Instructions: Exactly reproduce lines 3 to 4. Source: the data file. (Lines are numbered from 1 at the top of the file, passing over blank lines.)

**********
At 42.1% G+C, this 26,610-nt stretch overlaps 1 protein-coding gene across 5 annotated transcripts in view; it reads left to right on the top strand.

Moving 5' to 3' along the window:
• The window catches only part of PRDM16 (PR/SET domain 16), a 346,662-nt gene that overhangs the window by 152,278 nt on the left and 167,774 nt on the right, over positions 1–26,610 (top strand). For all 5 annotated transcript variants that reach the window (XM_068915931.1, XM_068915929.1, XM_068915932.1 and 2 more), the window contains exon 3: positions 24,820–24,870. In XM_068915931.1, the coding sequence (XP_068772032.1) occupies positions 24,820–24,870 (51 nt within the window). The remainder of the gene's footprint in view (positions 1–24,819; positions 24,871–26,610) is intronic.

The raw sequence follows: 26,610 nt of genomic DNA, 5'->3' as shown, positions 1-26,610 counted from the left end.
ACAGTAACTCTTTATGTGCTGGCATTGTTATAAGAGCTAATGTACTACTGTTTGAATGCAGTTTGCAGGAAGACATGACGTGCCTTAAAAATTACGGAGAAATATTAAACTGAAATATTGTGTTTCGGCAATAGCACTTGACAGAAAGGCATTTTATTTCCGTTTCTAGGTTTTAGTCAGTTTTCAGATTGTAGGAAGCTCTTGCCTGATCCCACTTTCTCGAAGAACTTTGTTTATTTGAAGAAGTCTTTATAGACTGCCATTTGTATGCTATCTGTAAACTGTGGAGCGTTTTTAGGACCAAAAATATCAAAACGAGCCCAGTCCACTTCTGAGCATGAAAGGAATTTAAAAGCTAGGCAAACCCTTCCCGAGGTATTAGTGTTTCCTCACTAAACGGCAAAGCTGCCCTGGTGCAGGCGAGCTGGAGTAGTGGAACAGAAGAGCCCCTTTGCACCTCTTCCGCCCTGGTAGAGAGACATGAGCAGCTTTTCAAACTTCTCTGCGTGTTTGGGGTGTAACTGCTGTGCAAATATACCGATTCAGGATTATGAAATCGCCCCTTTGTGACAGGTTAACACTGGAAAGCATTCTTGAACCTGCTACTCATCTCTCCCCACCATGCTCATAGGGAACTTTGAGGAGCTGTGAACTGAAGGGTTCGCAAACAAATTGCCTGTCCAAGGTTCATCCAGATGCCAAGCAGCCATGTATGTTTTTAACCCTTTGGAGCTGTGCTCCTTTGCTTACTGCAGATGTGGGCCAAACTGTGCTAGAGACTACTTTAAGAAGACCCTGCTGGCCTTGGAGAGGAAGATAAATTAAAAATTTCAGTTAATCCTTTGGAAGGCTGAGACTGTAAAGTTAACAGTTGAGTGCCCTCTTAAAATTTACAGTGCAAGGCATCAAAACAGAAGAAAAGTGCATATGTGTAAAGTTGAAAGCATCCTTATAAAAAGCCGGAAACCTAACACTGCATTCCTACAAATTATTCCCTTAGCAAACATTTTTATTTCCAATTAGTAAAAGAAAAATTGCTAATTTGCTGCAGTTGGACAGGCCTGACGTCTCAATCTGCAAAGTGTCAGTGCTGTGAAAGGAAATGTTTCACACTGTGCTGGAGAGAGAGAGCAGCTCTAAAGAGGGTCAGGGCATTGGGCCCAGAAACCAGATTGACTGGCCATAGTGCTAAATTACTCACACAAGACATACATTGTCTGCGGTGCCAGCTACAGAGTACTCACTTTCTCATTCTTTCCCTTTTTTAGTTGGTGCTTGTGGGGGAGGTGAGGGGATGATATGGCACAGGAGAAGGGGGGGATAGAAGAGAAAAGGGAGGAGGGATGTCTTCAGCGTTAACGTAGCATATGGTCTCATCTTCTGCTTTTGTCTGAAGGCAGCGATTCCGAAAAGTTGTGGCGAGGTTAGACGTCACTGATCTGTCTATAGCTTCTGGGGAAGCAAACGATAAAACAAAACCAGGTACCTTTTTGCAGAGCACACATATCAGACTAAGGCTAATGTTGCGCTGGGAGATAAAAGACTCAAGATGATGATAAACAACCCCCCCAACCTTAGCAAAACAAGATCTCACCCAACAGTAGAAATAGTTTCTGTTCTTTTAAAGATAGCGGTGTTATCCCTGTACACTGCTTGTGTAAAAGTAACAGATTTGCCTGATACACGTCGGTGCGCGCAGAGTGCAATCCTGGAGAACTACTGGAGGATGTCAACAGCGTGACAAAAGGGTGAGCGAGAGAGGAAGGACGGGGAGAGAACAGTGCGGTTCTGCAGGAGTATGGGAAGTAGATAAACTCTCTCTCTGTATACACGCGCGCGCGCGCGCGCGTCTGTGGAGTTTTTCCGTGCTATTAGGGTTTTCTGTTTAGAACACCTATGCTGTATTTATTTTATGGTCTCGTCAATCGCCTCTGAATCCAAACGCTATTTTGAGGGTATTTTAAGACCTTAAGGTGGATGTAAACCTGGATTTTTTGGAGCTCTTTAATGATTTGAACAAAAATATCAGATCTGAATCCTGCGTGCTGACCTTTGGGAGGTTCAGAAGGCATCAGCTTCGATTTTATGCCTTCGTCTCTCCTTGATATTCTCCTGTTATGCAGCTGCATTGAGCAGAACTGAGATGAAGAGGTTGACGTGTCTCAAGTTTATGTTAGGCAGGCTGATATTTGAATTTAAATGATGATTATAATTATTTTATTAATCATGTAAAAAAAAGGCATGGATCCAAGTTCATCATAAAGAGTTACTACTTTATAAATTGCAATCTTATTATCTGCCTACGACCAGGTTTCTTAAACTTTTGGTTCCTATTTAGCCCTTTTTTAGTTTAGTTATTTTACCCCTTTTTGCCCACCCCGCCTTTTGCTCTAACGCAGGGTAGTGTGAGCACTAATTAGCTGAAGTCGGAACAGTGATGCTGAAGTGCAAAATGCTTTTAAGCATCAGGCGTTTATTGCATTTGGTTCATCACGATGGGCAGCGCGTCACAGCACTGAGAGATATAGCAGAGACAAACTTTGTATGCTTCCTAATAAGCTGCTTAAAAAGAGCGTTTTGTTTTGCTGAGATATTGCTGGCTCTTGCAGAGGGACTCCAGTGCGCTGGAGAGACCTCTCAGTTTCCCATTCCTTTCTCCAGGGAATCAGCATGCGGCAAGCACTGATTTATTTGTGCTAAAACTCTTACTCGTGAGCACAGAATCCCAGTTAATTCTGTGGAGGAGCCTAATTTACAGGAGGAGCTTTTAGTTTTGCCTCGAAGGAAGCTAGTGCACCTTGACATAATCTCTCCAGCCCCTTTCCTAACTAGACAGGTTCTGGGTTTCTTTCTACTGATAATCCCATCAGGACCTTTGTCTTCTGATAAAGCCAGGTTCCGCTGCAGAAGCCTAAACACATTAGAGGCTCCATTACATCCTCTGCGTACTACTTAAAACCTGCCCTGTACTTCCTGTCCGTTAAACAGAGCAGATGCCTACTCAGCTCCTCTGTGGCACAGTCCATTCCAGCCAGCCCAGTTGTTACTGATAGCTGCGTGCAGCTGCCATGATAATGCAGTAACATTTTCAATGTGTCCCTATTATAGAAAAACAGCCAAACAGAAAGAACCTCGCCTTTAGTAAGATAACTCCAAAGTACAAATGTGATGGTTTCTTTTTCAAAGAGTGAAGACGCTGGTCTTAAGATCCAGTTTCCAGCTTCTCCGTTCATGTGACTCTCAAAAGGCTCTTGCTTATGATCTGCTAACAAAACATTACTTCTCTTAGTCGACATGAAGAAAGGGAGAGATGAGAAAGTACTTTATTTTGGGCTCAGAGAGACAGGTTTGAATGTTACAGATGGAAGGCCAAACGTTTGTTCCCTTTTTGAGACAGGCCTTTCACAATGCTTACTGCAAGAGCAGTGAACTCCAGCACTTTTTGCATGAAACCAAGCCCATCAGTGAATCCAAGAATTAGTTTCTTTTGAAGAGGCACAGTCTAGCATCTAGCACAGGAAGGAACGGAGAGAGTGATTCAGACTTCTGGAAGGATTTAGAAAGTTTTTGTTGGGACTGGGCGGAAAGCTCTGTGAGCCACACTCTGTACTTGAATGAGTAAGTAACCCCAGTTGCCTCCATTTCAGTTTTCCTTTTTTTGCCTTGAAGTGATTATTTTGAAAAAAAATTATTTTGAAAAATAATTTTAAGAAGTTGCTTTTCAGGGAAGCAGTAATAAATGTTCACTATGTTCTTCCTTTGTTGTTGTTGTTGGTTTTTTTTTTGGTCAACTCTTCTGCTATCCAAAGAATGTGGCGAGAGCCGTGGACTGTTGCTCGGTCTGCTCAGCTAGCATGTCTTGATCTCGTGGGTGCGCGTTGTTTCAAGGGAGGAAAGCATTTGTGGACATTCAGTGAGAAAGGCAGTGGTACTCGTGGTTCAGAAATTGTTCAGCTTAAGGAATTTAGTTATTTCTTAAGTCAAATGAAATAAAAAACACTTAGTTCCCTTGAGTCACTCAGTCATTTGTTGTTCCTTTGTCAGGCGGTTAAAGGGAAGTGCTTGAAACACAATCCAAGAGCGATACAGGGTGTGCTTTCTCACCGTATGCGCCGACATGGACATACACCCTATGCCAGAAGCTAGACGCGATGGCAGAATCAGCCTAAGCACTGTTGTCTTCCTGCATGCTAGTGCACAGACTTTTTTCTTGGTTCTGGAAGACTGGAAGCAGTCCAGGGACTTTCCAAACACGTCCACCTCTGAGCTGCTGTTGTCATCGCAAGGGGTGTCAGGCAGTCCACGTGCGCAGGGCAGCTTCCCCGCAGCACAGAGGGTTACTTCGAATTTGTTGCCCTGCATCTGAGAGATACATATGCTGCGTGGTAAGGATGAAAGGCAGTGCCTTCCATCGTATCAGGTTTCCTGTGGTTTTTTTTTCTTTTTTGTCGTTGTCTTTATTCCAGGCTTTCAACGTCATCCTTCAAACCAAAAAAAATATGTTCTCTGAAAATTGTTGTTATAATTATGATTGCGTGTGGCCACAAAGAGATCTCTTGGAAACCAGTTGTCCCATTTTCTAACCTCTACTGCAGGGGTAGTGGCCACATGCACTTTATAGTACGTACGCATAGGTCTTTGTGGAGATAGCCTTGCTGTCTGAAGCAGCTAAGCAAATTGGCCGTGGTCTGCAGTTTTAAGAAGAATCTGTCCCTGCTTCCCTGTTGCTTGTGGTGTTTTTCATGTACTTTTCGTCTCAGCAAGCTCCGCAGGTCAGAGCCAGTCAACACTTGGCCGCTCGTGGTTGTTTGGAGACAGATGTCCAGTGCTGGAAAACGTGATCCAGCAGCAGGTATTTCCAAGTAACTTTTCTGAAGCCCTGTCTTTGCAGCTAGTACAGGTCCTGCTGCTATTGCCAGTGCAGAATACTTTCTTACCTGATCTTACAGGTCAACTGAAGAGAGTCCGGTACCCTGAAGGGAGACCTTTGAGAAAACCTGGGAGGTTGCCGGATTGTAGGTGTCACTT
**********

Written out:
• The window catches only part of PRDM16 (PR/SET domain 16), a 346,662-nt gene that overhangs the window by 152,278 nt on the left and 167,774 nt on the right, over positions 1–26,610 (top strand). For all 5 annotated transcript variants that reach the window (XM_068915931.1, XM_068915929.1, XM_068915932.1 and 2 more), the window contains exon 3: positions 24,820–24,870. In XM_068915931.1, the coding sequence (XP_068772032.1) occupies positions 24,820–24,870 (51 nt within the window). The remainder of the gene's footprint in view (positions 1–24,819; positions 24,871–26,610) is intronic.

The raw sequence follows: 26,610 nt of genomic DNA, 5'->3' as shown, positions 1-26,610 counted from the left end.